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News - Date: 19 March 2012
Written by: Elmon Tshikhudo / Viewed: 7506
The Ravhanga family of Tshidzini outside Thohoyandou, who lost two members during an accident that claimed seven people, said one of the victims, Wilson Ravhanga, had had a premonition about his death.
The family was hard hit when the head of the family and sole breadwinner, Wilson Ravhanga, who only had one hand, was hit when the driver of a speeding car lost control, in what is believed to be an illegal drag race. Ravhanga was coming from working at the church he headed in the village when he met his death.
Eyewitnesses claim that two cars were involved in a race at a spot where the speed limit is 60km per hour. The driver of one of the speeding cars is alleged to have lost control and ploughed into a group of people, killing and seven and injuring four. The driver of the other car is believed to have sped away.
The deceased are from Tshivhilwi, Tshikambe and Tshidzini.
The other victims of the accident, most of whom were believed to have come from attending a soccer match at the local soccer field, were hit metres away from the road. The incident, which shocked the community to the bone, happened on Saturday afternoon.
The names of the other victims are promising soccer star Kennedy Nemaungani (24) of Tshivhilwi, Daphney Mbedzi (16) of Tshikambe, Muneiwa Munwai, Thifhelimbilu Magaliba (31) and Vhusiwana Christinah Rangani (25), who left a seriously injured two-year-old child. The child, Tendani Nephalama, has since been transferred to a hospital in Polokwane.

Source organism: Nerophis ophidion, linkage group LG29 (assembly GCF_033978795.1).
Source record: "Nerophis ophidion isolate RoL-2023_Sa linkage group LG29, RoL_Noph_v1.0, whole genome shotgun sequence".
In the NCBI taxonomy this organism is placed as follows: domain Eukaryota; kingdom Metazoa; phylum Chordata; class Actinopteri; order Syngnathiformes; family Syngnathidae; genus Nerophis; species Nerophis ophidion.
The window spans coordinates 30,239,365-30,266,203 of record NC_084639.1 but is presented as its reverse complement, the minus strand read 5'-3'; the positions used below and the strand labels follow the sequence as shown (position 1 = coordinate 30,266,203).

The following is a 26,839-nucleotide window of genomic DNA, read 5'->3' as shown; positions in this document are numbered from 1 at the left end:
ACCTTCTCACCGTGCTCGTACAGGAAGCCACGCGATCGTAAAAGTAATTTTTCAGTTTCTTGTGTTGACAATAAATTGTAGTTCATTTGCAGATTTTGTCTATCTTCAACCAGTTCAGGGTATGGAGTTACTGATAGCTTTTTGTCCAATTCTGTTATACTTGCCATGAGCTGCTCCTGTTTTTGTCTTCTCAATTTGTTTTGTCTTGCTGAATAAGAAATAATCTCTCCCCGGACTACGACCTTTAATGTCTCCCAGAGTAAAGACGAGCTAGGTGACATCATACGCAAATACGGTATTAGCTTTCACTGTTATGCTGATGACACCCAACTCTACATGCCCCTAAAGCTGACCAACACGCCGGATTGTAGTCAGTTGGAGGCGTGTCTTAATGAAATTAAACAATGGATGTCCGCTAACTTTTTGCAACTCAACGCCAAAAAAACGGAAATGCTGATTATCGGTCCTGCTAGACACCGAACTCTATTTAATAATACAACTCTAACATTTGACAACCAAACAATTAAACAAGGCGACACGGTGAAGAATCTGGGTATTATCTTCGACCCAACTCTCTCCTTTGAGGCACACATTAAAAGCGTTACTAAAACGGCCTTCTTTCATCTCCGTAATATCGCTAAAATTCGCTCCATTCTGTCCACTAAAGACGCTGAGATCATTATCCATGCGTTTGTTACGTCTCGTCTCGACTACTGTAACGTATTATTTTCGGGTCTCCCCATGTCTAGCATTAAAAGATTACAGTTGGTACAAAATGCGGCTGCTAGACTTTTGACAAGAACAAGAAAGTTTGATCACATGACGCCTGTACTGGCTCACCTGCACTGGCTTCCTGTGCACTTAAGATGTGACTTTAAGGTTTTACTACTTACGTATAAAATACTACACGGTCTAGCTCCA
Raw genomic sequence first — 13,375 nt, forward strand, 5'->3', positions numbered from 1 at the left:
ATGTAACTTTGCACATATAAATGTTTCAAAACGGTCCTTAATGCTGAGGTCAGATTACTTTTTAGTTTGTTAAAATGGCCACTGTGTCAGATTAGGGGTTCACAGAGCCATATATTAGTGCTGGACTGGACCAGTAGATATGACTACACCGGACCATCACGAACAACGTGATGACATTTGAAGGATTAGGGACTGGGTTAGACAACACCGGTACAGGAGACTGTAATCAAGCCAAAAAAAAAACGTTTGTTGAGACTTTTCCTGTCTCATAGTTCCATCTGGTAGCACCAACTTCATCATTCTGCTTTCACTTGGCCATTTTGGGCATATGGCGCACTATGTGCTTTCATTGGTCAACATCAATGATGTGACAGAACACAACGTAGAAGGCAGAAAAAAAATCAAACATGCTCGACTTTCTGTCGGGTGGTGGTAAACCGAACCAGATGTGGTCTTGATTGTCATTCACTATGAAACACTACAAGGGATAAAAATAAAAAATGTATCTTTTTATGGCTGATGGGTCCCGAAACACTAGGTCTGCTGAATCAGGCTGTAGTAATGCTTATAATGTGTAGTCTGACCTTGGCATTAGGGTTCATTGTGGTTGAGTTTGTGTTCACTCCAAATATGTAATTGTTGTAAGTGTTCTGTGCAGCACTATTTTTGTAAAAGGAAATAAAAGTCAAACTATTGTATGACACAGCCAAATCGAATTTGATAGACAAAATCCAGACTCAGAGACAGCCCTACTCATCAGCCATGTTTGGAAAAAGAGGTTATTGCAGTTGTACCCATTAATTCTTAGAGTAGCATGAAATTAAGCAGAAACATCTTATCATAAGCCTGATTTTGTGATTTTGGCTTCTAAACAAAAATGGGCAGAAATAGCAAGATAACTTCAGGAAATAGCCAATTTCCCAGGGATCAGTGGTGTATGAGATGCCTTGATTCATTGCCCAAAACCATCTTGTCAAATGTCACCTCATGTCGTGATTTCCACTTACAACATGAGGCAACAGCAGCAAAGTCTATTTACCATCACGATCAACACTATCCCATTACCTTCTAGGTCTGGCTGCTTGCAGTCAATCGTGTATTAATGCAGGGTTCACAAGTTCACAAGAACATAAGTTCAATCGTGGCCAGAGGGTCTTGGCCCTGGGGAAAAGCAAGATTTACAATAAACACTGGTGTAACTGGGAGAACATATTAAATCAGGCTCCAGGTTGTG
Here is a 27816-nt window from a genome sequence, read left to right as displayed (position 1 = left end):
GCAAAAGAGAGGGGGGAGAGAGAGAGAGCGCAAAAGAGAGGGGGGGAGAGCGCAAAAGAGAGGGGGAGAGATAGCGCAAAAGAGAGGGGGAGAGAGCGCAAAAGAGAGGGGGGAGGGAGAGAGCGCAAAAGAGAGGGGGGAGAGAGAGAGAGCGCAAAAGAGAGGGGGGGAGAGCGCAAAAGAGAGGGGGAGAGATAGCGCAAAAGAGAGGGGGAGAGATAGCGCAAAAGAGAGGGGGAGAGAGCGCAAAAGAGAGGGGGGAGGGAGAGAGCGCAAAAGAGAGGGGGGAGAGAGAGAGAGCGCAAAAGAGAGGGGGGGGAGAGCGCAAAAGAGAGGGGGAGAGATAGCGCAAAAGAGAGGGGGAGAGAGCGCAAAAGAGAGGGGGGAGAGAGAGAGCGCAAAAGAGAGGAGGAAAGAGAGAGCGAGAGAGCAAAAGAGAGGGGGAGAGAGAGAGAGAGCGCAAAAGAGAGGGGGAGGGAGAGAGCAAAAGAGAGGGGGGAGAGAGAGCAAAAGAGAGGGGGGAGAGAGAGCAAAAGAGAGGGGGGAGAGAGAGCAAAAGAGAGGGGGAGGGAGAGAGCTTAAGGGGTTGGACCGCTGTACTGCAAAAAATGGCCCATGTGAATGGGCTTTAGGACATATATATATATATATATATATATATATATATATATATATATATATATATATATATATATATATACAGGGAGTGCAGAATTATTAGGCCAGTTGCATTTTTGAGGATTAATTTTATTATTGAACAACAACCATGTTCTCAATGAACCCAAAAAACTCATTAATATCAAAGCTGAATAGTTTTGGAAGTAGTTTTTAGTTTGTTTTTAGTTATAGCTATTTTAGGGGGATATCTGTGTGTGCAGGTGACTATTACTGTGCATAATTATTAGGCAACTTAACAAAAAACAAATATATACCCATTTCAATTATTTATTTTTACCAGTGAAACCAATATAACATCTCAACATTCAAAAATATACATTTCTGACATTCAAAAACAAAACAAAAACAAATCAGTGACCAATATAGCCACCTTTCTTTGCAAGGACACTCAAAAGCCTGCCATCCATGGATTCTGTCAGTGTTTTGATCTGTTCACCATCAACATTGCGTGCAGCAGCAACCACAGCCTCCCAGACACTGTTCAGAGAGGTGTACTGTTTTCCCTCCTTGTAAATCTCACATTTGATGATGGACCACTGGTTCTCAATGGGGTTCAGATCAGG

Ravhanga's youngest son, Tsumbedzo (13), who could not be identified after the accident, was only identified by the family on Monday.
Ravhanga's daughter, Lufuno Ravhanga (31), said her father might have seen his death coming as he started announcing preparations for his burial months before he was killed. “My father had a premonition about his death. Last year, around December, he told me to use R1 500 from the proceeds of the burial society he was member of to secure burial rights at his own orchard, where his mother and brother are buried,” she said.
She said her father also told other people on the day he died that in case of his death, his coffin should rest at the church which he headed before being taken to the cemetery.
She described her father as a wonderful person who, despite his handicap, was able to provide for the family. “With his one hand, he was able to do thatching that even able-bodied people could not do. We are vgreatly saddened by the way he and my brother died; they did not deserve to die this horrible way," she said. Mr Ravhanga lost his right arm in 1956, when a crocodile attacked him in the Ngwedi River.
She said she was even more saddened by the way her brother had been killed. “His limbs were picked up piece by piece, which shows the severity of the impact and the speed the car was travelling. The whole incident has put us in a very difficult situation,” she added.
Well-known Venda musician Elvis Mandisa, who stays not far from the scene, said he always complained about speeding in the area. "We are greatly saddned that innocent lives had to be lost this way. We just hope the government will hear our plight and erect speed humps as motorists are speeding beyond the stipulated 60km per hour," he said.
Tshaulu police spokesperson Capt Mbudzeni Tshabuse said they were investigating culpable homicide and reckless driving charges against the driver of the vehicle. The driver of the accident car is under police guard at a local hospital.
Tshabuse could not confirm the drag racing allegations and whether the driver was licensed to drive but confirmed that it would form part of their investigations.
Elmon Tshikhudo started off as a photographer. He developed an interest in writing and started submitting articles to local as well as national publications. He became part of the Limpopo Mirror family in 2005 and has since been a familiar name among the newspaper's readers.